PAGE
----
Diane Powers: Originally I called it “Madagascar Masterworks” because we are working on helping Madagascar (to include it in the title for SEO optimization) and I was amazed at the beautifully artistic weaving creations (Masterworks) made by the women’s collectives. As we were developing the website, I realized it was too long for the URL and I came up with ‘Madaworks’ to represent both “working in Madagascar” and to reflect the industrious nature of the Malagasy people. The board loved the name and so it stuck. Another interpretation of the name could be that we are helping to make Madagascar work again as a functioning nation – they have been beset by numerous setbacks related to poor governance over the last few decades, particularly after the 2009 coup. “Despite a 2010 decree that prohibited the logging, transport, trading, and export of precious woods, the illegal trade continues.” This is part of the reason the biodiversity is so threatened there. The other major threat is slash and burn agriculture. There is much to do, but we are starting with one girl at a time. I believe everyone can make a difference.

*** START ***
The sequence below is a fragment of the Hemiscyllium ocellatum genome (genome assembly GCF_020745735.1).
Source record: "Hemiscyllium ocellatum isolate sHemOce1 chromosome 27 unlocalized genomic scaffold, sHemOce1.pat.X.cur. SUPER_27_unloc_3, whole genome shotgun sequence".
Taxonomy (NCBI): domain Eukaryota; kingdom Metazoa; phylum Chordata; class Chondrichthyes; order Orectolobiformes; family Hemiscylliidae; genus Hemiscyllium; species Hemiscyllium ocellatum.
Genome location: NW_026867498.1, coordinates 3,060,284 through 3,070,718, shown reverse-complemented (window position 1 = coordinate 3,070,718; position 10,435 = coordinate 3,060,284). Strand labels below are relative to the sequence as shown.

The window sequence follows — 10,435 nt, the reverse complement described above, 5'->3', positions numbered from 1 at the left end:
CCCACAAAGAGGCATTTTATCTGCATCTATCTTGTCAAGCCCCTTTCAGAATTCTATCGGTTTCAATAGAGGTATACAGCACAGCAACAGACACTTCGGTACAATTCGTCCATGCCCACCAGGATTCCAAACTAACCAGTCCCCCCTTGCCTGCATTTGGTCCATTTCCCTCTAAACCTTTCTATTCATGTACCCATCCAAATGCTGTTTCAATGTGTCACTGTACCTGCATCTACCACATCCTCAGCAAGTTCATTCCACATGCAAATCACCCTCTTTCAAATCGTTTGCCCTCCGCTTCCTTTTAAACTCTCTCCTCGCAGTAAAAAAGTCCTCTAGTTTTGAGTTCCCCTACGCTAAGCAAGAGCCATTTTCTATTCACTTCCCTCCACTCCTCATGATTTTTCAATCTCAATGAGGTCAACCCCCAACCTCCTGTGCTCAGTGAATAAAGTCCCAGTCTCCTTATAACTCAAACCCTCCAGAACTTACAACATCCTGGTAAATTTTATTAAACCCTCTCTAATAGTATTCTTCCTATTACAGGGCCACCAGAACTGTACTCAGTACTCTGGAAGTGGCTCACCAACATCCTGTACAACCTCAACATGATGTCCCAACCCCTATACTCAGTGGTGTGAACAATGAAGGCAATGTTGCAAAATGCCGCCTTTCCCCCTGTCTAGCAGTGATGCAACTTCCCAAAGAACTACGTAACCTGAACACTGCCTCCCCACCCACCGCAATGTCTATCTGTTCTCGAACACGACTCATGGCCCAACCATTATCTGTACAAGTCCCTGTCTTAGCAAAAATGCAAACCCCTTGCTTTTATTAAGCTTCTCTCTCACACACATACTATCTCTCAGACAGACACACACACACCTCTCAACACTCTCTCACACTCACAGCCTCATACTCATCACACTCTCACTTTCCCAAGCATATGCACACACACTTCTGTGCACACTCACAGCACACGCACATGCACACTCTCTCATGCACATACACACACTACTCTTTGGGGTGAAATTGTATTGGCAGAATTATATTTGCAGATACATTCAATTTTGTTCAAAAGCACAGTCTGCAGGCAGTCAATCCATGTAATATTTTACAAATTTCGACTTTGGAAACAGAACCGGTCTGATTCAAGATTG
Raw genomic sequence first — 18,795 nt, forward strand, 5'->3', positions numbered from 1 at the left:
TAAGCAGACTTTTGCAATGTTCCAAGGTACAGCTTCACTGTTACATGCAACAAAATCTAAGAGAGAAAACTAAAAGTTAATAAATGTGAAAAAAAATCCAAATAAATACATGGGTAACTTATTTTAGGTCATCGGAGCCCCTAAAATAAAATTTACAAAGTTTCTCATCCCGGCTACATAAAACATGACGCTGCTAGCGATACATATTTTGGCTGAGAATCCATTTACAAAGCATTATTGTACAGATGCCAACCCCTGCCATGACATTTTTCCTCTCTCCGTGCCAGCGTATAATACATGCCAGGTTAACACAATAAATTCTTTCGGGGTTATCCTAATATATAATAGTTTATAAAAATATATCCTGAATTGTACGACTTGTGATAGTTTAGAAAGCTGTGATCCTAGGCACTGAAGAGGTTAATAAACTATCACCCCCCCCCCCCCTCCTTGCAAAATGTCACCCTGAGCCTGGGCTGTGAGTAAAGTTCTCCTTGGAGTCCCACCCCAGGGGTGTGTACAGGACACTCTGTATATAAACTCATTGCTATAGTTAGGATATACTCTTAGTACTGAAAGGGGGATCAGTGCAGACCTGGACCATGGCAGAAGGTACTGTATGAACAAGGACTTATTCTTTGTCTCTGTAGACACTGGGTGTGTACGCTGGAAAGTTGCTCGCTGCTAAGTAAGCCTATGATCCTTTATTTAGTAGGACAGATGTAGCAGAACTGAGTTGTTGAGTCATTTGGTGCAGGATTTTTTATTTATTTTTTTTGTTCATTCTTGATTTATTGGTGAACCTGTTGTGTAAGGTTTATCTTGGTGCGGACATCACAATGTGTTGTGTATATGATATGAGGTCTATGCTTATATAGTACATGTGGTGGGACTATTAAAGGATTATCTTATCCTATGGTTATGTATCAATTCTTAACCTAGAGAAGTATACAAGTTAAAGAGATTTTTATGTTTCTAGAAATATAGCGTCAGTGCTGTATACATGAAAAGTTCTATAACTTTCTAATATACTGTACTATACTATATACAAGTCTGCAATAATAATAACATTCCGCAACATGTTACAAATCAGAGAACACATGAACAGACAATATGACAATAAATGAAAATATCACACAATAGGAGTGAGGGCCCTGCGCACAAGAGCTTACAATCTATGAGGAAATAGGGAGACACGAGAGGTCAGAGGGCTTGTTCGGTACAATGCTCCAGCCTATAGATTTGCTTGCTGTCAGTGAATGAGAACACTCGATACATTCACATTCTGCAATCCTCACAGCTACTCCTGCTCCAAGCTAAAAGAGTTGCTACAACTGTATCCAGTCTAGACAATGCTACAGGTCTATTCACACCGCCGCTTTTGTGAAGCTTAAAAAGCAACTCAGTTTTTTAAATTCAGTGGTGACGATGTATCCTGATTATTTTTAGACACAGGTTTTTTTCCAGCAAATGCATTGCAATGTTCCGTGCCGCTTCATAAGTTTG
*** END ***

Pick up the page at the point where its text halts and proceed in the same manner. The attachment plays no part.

Mongabay: You said that your organization helps to provide economic growth for these women and their community by supporting women’s sustainable artisan weaving, how exactly are you supporting this tradition and what makes it a sustainable practice?

Scarves from the Famiova Weaving Cooperative. Photo by Diane Powers.
Scarves from the Famiova Weaving Cooperative. Photo by Diane Powers.